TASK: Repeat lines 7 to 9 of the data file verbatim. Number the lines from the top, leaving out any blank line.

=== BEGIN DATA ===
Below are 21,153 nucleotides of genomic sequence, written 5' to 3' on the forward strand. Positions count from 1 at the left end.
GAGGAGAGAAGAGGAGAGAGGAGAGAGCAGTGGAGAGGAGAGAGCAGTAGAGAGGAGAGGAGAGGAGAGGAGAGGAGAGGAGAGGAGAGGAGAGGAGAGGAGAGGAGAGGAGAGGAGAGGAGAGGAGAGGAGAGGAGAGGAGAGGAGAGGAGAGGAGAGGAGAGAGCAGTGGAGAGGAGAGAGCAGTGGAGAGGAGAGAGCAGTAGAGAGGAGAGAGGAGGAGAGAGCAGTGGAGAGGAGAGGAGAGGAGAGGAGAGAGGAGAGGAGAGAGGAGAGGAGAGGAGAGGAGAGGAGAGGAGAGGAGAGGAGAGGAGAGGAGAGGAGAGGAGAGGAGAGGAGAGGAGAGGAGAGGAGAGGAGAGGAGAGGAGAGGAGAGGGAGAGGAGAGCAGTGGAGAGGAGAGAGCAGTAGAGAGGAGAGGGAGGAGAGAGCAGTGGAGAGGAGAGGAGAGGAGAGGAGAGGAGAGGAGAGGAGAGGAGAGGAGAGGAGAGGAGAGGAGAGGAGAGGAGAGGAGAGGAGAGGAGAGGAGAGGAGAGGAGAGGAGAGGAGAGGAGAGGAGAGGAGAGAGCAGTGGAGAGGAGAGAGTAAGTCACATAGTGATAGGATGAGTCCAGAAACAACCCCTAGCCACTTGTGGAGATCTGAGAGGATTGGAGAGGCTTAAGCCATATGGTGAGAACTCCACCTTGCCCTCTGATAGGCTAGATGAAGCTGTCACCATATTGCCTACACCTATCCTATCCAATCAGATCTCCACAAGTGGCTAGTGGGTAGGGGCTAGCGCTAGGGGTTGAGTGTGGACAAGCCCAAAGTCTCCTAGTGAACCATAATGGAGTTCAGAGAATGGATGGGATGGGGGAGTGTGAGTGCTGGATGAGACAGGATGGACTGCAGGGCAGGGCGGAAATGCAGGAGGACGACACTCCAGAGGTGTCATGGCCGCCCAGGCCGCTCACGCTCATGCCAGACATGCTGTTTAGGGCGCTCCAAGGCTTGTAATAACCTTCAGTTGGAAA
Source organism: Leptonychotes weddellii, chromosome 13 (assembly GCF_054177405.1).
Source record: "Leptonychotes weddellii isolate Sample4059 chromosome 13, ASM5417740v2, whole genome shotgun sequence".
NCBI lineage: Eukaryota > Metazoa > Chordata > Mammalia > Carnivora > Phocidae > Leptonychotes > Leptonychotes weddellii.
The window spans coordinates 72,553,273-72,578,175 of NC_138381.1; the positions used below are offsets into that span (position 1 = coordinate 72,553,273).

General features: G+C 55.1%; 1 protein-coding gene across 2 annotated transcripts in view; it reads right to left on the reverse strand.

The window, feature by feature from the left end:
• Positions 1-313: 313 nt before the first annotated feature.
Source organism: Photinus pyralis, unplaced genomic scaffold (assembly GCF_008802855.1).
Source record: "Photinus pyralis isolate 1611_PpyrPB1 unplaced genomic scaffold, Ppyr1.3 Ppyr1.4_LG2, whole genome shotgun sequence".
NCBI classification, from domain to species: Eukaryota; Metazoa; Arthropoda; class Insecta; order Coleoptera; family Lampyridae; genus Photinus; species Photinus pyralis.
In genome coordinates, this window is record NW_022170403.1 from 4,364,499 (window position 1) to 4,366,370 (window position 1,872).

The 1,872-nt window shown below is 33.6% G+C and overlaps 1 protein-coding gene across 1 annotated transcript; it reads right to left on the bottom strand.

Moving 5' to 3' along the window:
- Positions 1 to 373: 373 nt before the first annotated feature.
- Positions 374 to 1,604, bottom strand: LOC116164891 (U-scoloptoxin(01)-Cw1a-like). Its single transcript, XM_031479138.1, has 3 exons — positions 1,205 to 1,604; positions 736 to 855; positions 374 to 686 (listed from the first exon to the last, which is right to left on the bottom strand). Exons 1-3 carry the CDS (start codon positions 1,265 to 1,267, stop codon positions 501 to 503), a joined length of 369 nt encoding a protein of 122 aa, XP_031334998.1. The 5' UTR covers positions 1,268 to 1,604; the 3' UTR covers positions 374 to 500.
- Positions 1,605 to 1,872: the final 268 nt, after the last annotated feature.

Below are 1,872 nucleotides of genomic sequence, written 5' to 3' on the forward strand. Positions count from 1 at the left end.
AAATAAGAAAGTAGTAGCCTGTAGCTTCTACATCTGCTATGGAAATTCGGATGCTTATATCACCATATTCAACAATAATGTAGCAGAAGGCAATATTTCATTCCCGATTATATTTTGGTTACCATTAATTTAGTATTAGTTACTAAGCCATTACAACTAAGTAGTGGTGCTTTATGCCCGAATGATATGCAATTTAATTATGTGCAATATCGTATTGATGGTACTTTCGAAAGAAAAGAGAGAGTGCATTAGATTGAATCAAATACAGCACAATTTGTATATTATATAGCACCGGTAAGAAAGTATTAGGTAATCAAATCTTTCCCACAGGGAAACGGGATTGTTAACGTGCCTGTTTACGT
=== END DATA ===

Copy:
General features: G+C 55.1%; 1 protein-coding gene across 2 annotated transcripts in view; it reads right to left on the reverse strand.

The window, feature by feature from the left end:
• Positions 1-313: 313 nt before the first annotated feature.